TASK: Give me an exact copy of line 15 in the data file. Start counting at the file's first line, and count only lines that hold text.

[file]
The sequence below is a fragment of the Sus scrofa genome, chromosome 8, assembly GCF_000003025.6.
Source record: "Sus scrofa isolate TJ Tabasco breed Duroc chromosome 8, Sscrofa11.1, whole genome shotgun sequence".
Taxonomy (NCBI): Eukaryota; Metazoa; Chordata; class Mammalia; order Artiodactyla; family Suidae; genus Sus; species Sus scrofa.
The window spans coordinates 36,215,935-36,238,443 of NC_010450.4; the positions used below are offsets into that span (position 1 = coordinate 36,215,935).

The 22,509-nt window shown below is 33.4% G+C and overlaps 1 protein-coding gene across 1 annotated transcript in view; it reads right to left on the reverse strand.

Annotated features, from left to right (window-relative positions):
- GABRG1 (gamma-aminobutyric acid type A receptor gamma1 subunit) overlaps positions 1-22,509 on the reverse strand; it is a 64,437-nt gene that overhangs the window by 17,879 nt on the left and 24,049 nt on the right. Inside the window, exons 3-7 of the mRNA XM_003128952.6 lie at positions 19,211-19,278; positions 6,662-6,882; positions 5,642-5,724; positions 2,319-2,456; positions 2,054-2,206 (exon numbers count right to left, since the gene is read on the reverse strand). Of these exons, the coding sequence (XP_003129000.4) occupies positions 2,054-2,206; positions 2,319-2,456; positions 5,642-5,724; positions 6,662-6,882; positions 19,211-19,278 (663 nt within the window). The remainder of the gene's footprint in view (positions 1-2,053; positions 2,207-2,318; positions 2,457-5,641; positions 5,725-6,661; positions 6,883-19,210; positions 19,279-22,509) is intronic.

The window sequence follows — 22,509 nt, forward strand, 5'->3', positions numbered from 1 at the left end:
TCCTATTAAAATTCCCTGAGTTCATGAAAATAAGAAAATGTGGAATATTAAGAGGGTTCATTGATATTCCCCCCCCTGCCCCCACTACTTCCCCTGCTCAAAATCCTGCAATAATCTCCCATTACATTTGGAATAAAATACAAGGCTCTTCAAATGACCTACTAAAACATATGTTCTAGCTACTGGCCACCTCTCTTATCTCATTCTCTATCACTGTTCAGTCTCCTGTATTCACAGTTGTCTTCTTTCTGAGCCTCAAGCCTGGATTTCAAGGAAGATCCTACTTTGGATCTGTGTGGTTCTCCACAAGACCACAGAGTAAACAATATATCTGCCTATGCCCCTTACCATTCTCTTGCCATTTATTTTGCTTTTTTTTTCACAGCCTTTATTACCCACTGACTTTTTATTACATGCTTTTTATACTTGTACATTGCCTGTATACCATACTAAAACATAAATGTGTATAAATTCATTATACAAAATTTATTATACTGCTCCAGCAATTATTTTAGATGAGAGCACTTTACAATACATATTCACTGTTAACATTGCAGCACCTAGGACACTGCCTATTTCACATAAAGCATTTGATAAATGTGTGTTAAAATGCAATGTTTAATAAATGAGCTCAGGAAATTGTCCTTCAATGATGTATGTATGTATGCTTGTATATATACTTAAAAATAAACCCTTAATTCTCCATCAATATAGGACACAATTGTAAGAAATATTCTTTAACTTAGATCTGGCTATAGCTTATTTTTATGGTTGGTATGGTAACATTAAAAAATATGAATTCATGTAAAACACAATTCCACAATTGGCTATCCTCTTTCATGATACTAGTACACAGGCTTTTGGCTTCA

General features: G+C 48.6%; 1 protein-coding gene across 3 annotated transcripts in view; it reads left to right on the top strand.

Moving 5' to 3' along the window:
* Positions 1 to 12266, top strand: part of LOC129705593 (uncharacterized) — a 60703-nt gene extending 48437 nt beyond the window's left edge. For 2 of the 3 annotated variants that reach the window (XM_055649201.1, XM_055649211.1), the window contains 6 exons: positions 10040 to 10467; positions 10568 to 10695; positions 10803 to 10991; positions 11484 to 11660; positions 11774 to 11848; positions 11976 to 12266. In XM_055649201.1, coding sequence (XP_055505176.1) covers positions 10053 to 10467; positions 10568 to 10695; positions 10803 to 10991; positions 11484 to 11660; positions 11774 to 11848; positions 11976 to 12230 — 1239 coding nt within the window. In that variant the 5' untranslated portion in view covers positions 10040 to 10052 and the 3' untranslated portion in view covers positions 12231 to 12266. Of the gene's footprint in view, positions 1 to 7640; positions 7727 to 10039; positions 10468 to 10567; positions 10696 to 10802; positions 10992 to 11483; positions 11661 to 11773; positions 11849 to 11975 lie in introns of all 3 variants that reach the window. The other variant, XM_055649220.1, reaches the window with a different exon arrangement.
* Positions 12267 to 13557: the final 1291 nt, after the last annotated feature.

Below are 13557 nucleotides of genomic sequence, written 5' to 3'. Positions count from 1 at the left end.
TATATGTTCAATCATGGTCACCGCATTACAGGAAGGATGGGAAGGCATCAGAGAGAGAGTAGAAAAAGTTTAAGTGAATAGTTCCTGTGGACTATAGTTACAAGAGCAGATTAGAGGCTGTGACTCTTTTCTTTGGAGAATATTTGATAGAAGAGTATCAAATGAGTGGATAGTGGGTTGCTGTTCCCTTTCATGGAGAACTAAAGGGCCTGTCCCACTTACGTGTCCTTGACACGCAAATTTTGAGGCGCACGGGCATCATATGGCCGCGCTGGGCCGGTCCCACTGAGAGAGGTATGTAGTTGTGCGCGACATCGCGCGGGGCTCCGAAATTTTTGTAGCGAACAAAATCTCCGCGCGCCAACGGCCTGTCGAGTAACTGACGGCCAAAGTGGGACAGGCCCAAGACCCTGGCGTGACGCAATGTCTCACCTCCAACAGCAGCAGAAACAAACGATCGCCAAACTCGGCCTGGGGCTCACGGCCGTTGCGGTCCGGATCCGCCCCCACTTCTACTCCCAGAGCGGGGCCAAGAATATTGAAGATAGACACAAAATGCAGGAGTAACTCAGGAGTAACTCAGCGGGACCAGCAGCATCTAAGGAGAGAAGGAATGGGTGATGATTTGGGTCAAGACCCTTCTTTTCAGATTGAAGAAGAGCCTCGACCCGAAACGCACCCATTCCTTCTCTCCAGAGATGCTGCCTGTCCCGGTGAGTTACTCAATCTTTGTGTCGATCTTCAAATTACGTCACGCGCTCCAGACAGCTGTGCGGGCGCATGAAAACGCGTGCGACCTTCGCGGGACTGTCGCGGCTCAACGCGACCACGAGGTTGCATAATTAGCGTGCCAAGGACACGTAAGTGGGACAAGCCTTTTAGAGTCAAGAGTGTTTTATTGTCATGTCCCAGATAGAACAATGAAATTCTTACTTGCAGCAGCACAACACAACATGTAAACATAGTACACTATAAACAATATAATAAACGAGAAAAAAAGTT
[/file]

TATATGTTCAATCATGGTCACCGCATTACAGGAAGGATGGGAAGGCATCAGAGAGAGAGTAGAAAAAGTTTAAGTGAATAGTTCCTGTGGACTATAGTTACAAGAGCAGATTAGAGGCTGTGACTCTTTTCTTTGGAGAATATTTGATAGAAGAGTATCAAATGAGTGGATAGTGGGTTGCTGTTCCCTTTCATGGAGAACTAAAGGGCCTGTCCCACTTACGTGTCCTTGACACGCAAATTTTGAGGCGCACGGGCATCATATGGCCGCGCTGGGCCGGTCCCACTGAGAGAGGTATGTAGTTGTGCGCGACATCGCGCGGGGCTCCGAAATTTTTGTAGCGAACAAAATCTCCGCGCGCCAACGGCCTGTCGAGTAACTGACGGCCAAAGTGGGACAGGCCCAAGACCCTGGCGTGACGCAATGTCTCACCTCCAACAGCAGCAGAAACAAACGATCGCCAAACTCGGCCTGGGGCTCACGGCCGTTGCGGTCCGGATCCGCCCCCACTTCTACTCCCAGAGCGGGGCCAAGAATATTGAAGATAGACACAAAATGCAGGAGTAACTCAGGAGTAACTCAGCGGGACCAGCAGCATCTAAGGAGAGAAGGAATGGGTGATGATTTGGGTCAAGACCCTTCTTTTCAGATTGAAGAAGAGCCTCGACCCGAAACGCACCCATTCCTTCTCTCCAGAGATGCTGCCTGTCCCGGTGAGTTACTCAATCTTTGTGTCGATCTTCAAATTACGTCACGCGCTCCAGACAGCTGTGCGGGCGCATGAAAACGCGTGCGACCTTCGCGGGACTGTCGCGGCTCAACGCGACCACGAGGTTGCATAATTAGCGTGCCAAGGACACGTAAGTGGGACAAGCCTTTTAGAGTCAAGAGTGTTTTATTGTCATGTCCCAGATAGAACAATGAAATTCTTACTTGCAGCAGCACAACACAACATGTAAACATAGTACACTATAAACAATATAATAAACGAGAAAAAAAGTT